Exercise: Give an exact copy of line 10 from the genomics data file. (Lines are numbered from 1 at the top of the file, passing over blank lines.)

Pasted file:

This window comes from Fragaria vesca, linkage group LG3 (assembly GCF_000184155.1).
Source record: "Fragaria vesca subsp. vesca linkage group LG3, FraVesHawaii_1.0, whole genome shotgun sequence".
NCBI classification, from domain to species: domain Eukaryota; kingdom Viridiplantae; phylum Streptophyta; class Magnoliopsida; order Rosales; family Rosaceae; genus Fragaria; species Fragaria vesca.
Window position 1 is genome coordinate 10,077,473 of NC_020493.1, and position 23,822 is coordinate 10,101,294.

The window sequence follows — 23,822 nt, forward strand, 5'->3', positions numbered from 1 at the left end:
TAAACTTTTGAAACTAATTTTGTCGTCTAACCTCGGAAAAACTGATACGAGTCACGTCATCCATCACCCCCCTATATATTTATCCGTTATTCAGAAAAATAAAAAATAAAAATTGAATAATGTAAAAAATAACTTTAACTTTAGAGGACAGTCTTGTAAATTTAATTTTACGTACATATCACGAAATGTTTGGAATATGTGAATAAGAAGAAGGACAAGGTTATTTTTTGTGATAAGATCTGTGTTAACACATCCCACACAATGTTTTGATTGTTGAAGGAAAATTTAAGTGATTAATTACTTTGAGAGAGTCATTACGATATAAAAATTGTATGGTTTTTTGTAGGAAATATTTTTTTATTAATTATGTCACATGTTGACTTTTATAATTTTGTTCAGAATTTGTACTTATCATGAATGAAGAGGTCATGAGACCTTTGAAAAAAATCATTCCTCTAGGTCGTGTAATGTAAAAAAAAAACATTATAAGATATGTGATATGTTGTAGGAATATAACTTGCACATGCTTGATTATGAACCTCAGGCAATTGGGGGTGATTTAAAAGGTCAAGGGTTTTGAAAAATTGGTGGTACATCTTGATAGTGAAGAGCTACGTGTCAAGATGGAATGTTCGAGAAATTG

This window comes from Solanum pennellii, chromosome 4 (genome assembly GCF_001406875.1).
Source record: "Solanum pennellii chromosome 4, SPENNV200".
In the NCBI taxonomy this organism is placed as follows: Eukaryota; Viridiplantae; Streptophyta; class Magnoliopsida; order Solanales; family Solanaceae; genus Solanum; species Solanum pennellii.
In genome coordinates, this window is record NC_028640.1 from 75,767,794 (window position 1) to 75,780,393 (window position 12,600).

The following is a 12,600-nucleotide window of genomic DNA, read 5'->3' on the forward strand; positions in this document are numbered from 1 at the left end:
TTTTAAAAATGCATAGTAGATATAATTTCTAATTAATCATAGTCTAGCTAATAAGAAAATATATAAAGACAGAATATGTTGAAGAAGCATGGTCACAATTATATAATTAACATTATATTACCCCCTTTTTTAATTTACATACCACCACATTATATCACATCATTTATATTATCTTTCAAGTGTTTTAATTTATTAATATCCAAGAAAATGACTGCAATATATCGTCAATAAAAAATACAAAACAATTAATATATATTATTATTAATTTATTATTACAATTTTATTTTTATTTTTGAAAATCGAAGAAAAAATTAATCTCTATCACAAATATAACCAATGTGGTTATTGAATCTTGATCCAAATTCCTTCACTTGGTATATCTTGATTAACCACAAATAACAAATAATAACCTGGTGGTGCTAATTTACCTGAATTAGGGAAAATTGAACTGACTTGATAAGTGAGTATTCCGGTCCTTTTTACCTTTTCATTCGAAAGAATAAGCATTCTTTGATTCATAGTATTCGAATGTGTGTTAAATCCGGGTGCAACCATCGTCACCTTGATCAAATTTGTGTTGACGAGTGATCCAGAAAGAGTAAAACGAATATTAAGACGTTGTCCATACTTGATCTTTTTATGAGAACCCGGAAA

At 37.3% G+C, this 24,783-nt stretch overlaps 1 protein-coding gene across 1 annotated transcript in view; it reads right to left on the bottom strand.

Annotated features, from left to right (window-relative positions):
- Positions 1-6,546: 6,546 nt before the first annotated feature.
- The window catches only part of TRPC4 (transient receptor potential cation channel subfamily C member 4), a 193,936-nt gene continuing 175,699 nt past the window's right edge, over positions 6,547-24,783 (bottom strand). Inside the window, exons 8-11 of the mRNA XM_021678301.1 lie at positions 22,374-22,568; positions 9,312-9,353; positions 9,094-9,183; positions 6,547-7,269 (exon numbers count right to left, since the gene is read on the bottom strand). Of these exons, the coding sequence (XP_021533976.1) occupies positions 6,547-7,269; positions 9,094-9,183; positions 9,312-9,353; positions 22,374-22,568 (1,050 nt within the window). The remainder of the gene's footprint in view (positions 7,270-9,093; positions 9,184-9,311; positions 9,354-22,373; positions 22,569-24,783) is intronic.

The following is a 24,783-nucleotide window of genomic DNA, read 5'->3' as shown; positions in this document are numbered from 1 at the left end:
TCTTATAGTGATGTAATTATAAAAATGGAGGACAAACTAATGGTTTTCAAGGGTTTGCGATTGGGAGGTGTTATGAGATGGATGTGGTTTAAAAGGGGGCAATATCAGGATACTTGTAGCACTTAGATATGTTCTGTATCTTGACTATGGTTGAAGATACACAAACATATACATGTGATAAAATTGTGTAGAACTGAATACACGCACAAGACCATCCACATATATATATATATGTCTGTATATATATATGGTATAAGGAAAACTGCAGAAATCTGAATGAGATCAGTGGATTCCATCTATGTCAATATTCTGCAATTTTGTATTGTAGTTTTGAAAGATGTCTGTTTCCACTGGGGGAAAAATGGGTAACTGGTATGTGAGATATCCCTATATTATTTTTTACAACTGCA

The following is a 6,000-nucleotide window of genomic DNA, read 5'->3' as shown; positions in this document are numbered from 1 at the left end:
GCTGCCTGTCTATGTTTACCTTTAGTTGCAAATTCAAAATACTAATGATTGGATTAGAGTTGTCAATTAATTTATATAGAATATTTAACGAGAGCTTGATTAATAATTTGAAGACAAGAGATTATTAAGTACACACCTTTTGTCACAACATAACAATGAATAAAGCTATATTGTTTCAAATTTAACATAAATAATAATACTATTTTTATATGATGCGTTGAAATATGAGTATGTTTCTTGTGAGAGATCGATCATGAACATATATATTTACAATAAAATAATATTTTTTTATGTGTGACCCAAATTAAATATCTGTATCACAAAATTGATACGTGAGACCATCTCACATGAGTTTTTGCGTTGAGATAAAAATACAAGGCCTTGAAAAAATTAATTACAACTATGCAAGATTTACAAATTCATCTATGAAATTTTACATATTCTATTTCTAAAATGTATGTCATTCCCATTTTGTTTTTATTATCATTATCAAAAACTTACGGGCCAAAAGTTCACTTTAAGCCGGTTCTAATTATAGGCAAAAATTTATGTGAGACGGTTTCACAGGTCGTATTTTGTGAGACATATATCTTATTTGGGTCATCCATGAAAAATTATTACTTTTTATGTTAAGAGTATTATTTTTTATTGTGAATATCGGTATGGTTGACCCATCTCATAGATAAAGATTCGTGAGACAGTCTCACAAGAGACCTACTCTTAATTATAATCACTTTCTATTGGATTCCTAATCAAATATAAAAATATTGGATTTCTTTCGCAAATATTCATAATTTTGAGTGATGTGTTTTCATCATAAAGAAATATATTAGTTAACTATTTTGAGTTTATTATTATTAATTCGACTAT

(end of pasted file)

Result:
In genome coordinates, this window is record NC_028640.1 from 75,767,794 (window position 1) to 75,780,393 (window position 12,600).